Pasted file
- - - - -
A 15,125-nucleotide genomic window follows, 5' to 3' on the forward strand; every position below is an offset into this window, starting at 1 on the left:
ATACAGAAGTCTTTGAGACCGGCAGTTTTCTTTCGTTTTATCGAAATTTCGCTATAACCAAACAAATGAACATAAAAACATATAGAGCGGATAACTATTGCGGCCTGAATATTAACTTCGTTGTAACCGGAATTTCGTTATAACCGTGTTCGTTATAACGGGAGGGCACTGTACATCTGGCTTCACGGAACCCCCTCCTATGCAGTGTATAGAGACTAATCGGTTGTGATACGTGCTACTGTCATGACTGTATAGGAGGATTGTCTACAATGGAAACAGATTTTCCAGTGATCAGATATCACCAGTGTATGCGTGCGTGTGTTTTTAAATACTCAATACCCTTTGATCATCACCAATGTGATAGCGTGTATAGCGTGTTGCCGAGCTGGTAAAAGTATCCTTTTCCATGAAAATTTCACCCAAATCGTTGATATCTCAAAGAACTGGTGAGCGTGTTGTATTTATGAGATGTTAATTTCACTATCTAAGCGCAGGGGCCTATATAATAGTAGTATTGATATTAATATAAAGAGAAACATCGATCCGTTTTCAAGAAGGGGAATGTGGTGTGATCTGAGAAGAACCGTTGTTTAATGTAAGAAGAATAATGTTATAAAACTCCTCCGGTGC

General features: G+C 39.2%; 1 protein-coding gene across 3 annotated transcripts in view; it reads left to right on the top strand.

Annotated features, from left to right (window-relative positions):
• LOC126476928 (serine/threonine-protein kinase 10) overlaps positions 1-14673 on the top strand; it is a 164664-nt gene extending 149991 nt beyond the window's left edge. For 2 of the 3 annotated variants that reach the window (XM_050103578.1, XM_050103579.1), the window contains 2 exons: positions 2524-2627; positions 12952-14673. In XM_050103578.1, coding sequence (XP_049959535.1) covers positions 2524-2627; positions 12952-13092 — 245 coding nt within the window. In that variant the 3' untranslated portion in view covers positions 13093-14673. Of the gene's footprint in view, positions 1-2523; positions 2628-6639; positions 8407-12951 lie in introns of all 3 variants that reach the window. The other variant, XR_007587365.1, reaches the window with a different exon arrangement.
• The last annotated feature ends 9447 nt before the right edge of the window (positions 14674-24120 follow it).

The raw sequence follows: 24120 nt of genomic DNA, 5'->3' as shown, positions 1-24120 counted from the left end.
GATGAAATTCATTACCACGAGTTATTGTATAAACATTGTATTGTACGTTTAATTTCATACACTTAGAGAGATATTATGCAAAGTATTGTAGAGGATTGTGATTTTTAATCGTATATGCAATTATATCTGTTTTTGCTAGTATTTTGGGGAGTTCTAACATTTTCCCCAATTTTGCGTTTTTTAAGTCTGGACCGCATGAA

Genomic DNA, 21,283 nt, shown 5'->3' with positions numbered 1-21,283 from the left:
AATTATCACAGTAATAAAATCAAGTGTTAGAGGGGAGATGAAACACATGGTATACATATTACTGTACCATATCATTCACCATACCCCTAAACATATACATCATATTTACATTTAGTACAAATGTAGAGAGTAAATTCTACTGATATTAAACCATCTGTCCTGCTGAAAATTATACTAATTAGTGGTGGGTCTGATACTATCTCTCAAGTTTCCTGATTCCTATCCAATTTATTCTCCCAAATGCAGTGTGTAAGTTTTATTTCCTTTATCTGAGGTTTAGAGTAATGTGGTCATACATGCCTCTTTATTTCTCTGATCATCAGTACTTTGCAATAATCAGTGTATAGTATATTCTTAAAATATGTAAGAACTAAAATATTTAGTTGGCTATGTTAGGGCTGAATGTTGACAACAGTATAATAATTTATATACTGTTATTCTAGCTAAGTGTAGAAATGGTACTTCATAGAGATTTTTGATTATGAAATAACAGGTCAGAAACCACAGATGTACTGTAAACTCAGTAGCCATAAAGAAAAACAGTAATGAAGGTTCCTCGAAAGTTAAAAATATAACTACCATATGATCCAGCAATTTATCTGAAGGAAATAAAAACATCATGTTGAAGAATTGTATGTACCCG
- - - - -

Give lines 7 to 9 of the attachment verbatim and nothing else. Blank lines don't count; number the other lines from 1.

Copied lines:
The raw sequence follows: 24120 nt of genomic DNA, 5'->3' as shown, positions 1-24120 counted from the left end.
GATGAAATTCATTACCACGAGTTATTGTATAAACATTGTATTGTACGTTTAATTTCATACACTTAGAGAGATATTATGCAAAGTATTGTAGAGGATTGTGATTTTTAATCGTATATGCAATTATATCTGTTTTTGCTAGTATTTTGGGGAGTTCTAACATTTTCCCCAATTTTGCGTTTTTTAAGTCTGGACCGCATGAA

Genomic DNA, 21,283 nt, shown 5'->3' with positions numbered 1-21,283 from the left: